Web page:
Gone where? she'd asked.
I have no idea, Ollie had answered. Sounds like some sort of tunnel through space or time. Not a boomtube, but something similar. I don't know who took him, or why. But I don't think he's on Earth anymore.
She'd called in sick to the Planet, and spent the day combing through Justice's records, trying to figure out exactly who or what might have taken her husband, but she'd come up empty. At last, tired and dispirited, she'd come home to sit beneath the sheltering branches of the tree.
Her vigil was hopeless. She knew that now. It seemed likely that Clark wasn't on the planet at all. Or perhaps he was trapped in a different era.
Regardless, he just wasn't here.
Her eyes stung, and the brilliant colors of the sunset ran together. She blinked her tears away and stiffened her shoulders.
She wasn't giving up on him, damn it. She wasn't.
He was Superman. Wherever he was, whenever he was... somehow he'd find a way back to her.
And when he did, she'd be waiting for him.
They sat together beneath the tree, looking at the sunset.
"It's beautiful," she said. Her voice was a whisper, because this moment of the day always seemed special, almost sacred. To speak loudly would be a desecration, like shouting in a cathedral.
"It is," he agreed. He reached out, and took her hand in his, and spoke very softly. "It's always beautiful. Chlo... I want to watch the sunset here with you every day for the rest of our lives."
She looked down at his big, strong hand, resting on hers, and understood what he was asking her. He wasn't offering a ring, or making flowery speeches. He didn't need to. He was just uttering the truth-- that the two of them couldn't live without each other, that their lives were intertwined, and always would be. She understood as well as he did that marriage was simply the inevitable next step in their relationship.
"Yes," she answered. "Me too."
He lifted her hand to his mouth and kissed it, and then the two of them fell silent, watching the sunset.
The leaves crunched under her feet as she walked out to the tree. She sat, hearing the brittle sound of the leaves littering the ground beneath her, and looked up at the bare branches that spread out above. The days were growing shorter, the sun setting earlier.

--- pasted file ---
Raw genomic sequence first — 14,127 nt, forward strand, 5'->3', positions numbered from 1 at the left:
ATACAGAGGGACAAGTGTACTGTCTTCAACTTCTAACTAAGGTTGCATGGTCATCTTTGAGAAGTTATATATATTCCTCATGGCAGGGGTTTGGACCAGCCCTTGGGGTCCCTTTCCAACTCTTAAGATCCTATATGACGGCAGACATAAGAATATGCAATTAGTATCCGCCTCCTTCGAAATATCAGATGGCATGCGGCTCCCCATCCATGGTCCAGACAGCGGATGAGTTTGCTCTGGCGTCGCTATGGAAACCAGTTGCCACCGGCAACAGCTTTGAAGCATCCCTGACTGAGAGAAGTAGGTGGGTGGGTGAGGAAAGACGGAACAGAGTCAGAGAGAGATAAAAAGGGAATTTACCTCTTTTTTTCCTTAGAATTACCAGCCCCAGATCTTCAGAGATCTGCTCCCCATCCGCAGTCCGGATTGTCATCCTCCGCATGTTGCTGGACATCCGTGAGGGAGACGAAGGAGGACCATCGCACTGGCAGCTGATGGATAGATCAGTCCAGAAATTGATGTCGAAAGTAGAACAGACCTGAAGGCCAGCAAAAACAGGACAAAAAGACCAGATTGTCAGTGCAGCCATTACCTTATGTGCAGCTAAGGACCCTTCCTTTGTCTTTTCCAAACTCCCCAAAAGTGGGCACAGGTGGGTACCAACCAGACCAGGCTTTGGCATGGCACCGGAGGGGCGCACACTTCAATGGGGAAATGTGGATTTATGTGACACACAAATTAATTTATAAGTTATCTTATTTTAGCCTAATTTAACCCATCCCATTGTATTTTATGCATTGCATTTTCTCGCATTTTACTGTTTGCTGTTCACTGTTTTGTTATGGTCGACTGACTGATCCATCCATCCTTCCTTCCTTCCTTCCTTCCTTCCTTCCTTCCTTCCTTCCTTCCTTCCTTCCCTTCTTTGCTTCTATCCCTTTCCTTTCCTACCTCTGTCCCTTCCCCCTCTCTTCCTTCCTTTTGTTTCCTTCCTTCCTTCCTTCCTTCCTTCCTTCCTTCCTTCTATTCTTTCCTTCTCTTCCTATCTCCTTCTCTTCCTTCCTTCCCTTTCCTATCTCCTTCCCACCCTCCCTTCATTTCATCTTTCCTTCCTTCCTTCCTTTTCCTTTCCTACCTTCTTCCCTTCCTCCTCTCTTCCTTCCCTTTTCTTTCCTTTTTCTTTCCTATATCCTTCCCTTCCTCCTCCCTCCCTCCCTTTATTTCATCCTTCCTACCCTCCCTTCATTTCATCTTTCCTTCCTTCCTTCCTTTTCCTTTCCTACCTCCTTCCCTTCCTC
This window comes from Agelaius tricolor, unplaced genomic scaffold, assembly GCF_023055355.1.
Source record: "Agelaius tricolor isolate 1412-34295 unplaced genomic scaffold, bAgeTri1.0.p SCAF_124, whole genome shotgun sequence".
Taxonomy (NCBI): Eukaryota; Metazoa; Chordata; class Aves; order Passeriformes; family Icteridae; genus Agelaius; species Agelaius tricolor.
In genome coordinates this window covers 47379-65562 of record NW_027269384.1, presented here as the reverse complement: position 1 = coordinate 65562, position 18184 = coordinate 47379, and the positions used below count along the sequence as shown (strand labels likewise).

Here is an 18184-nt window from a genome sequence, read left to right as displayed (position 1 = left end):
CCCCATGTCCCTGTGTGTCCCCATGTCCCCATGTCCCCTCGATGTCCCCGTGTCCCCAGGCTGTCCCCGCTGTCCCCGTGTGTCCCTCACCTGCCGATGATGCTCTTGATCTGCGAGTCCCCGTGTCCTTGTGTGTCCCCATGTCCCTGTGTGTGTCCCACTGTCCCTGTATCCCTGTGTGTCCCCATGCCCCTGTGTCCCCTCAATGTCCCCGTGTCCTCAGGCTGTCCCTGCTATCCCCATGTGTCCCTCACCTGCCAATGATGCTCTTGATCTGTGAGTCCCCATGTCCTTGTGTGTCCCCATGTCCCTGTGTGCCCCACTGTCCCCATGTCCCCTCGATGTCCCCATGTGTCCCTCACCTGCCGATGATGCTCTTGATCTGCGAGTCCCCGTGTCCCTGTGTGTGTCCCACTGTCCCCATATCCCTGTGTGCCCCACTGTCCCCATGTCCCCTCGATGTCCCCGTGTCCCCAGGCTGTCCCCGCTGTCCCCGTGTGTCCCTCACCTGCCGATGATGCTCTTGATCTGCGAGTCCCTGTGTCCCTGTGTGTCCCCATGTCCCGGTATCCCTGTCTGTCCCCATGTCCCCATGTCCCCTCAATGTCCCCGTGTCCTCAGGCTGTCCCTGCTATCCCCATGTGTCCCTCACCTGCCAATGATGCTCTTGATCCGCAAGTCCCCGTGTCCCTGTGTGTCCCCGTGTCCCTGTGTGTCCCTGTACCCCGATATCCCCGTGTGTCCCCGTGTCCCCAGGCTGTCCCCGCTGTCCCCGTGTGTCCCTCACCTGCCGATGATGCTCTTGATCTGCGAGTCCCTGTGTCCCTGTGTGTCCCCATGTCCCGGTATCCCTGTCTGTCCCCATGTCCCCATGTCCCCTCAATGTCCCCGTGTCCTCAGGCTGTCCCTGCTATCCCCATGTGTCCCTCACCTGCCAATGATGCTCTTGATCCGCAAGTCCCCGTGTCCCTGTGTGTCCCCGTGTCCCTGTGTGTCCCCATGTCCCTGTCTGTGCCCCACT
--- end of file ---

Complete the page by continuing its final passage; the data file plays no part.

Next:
The sky was beautiful tonight, blue and crimson and gold. His colors, she thought wistfully. She closed her eyes against a sudden spark of anger.
She'd done everything she could to get him back. She'd researched, interviewed, sought out every speck of information she could on whatever phenomenon had taken him from her.
But in the end, there was no way for her to find Clark. This time, she couldn't be there for him, couldn't rescue him. She had to simply believe in his strength and intelligence and physical abilities. She had to believe that somehow, some way, he could find his way home to her.
It was the age-old pain of Penelope-- the knowledge that she couldn't save her husband, or even try to help him. The knowledge that there was no action she could take, that she had to sit passively, hoping against hope he'd come back to her. The knowledge that she had to simply wait for him.
Wait, and believe.
She opened her eyes and looked up at the sky... and saw something blue and red rushing toward her.
A sudden, brilliant flare of hope sent her to her feet. An instant later, he stood in front of her, staring at her.
She stared back, frozen with shock.
He looked haggard and tired, but intact. He was clad in his costume, and his tattered red cape waved behind him in the breeze. She stared into his beloved face, joy and relief swelling inside her, and a thousand questions rose to her lips: Where have you been? Are you all right? What on earth happened? A thousand declarations rose as well: I missed you so much. I've been so worried. I was terrified I'd never see you again.
She choked back the words and stepped forward, wrapping her arms around him, telling him wordlessly how much she loved him. His arms came up, holding her tightly, and he buried his face in her hair.
All her questions, all her words of love and concern, faded away in the reality of his embrace, and she spoke the only words that needed to be said.
"I've been waiting for you," she whispered.